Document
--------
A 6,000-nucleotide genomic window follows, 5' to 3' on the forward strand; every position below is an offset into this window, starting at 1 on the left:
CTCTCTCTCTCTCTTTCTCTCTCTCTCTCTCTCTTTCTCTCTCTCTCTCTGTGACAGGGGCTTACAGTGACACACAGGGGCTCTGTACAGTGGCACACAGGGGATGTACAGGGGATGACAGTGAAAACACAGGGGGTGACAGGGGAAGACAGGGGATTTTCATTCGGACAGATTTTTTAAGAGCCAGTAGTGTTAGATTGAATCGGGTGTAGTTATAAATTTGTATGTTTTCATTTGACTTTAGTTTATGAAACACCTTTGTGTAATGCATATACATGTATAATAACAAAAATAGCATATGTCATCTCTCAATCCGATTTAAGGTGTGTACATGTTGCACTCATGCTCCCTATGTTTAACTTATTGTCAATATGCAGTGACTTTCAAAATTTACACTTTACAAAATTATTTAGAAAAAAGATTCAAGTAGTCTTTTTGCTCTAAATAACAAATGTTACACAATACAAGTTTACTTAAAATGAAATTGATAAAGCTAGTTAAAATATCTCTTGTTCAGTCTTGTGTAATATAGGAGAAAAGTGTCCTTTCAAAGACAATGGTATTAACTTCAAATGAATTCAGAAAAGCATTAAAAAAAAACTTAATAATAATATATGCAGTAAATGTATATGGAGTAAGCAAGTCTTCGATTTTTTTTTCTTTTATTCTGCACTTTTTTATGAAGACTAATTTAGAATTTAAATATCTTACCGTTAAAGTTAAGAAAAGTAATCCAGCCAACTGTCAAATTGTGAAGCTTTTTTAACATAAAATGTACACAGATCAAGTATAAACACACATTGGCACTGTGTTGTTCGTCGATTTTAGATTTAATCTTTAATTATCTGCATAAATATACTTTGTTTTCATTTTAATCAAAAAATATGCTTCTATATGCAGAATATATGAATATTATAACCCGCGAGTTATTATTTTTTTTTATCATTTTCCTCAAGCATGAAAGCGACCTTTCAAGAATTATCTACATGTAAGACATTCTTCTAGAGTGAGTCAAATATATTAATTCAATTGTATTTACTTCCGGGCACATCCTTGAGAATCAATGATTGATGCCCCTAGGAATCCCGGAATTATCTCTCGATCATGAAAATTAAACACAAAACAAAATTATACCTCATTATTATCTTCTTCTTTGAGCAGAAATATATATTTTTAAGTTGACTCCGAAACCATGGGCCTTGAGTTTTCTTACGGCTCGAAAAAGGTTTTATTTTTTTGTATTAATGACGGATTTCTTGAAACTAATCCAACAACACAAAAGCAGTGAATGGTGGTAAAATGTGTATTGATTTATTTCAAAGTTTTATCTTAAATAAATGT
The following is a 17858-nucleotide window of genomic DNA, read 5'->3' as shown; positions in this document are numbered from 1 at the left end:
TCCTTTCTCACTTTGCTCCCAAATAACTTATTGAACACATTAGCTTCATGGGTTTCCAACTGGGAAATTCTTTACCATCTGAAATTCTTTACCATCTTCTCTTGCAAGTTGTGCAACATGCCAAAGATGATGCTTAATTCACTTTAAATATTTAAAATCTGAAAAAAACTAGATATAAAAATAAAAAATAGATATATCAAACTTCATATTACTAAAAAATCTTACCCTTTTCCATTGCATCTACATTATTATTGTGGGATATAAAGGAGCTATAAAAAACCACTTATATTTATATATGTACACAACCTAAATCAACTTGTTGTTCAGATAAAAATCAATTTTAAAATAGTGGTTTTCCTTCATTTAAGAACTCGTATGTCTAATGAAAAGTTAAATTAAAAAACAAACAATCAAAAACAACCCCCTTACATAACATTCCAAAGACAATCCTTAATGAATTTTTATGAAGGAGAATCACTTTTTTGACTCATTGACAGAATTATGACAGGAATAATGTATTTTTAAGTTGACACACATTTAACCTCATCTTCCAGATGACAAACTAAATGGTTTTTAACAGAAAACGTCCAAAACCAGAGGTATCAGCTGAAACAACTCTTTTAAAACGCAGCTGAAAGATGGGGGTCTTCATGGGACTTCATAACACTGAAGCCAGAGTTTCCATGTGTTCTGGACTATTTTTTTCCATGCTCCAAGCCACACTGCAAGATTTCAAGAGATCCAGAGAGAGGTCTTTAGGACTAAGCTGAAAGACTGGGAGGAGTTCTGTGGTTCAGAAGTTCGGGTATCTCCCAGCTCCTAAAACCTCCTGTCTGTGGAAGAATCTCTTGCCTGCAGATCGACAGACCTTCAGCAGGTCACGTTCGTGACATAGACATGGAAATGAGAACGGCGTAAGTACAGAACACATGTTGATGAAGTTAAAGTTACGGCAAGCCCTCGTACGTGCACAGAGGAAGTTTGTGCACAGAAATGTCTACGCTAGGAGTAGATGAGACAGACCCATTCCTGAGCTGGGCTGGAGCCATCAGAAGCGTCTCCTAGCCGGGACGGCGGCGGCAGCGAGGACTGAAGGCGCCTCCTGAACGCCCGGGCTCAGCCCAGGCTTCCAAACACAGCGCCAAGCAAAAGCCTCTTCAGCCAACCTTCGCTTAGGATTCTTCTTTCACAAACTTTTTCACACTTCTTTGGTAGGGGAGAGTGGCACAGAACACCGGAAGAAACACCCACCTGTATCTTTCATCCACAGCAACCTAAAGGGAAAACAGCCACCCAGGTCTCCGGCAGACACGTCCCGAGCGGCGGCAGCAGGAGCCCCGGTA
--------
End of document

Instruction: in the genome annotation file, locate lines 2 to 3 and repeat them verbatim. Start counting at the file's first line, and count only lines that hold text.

CTCTCTCTCTCTCTTTCTCTCTCTCTCTCTCTCTTTCTCTCTCTCTCTCTGTGACAGGGGCTTACAGTGACACACAGGGGCTCTGTACAGTGGCACACAGGGGATGTACAGGGGATGACAGTGAAAACACAGGGGGTGACAGGGGAAGACAGGGGATTTTCATTCGGACAGATTTTTTAAGAGCCAGTAGTGTTAGATTGAATCGGGTGTAGTTATAAATTTGTATGTTTTCATTTGACTTTAGTTTATGAAACACCTTTGTGTAATGCATATACATGTATAATAACAAAAATAGCATATGTCATCTCTCAATCCGATTTAAGGTGTGTACATGTTGCACTCATGCTCCCTATGTTTAACTTATTGTCAATATGCAGTGACTTTCAAAATTTACACTTTACAAAATTATTTAGAAAAAAGATTCAAGTAGTCTTTTTGCTCTAAATAACAAATGTTACACAATACAAGTTTACTTAAAATGAAATTGATAAAGCTAGTTAAAATATCTCTTGTTCAGTCTTGTGTAATATAGGAGAAAAGTGTCCTTTCAAAGACAATGGTATTAACTTCAAATGAATTCAGAAAAGCATTAAAAAAAAACTTAATAATAATATATGCAGTAAATGTATATGGAGTAAGCAAGTCTTCGATTTTTTTTTCTTTTATTCTGCACTTTTTTATGAAGACTAATTTAGAATTTAAATATCTTACCGTTAAAGTTAAGAAAAGTAATCCAGCCAACTGTCAAATTGTGAAGCTTTTTTAACATAAAATGTACACAGATCAAGTATAAACACACATTGGCACTGTGTTGTTCGTCGATTTTAGATTTAATCTTTAATTATCTGCATAAATATACTTTGTTTTCATTTTAATCAAAAAATATGCTTCTATATGCAGAATATATGAATATTATAACCCGCGAGTTATTATTTTTTTTTATCATTTTCCTCAAGCATGAAAGCGACCTTTCAAGAATTATCTACATGTAAGACATTCTTCTAGAGTGAGTCAAATATATTAATTCAATTGTATTTACTTCCGGGCACATCCTTGAGAATCAATGATTGATGCCCCTAGGAATCCCGGAATTATCTCTCGATCATGAAAATTAAACACAAAACAAAATTATACCTCATTATTATCTTCTTCTTTGAGCAGAAATATATATTTTTAAGTTGACTCCGAAACCATGGGCCTTGAGTTTTCTTACGGCTCGAAAAAGGTTTTATTTTTTTGTATTAATGACGGATTTCTTGAAACTAATCCAACAACACAAAAGCAGTGAATGGTGGTAAAATGTGTATTGATTTATTTCAAAGTTTTATCTTAAATAAATGT
The following is a 17858-nucleotide window of genomic DNA, read 5'->3' as shown; positions in this document are numbered from 1 at the left end: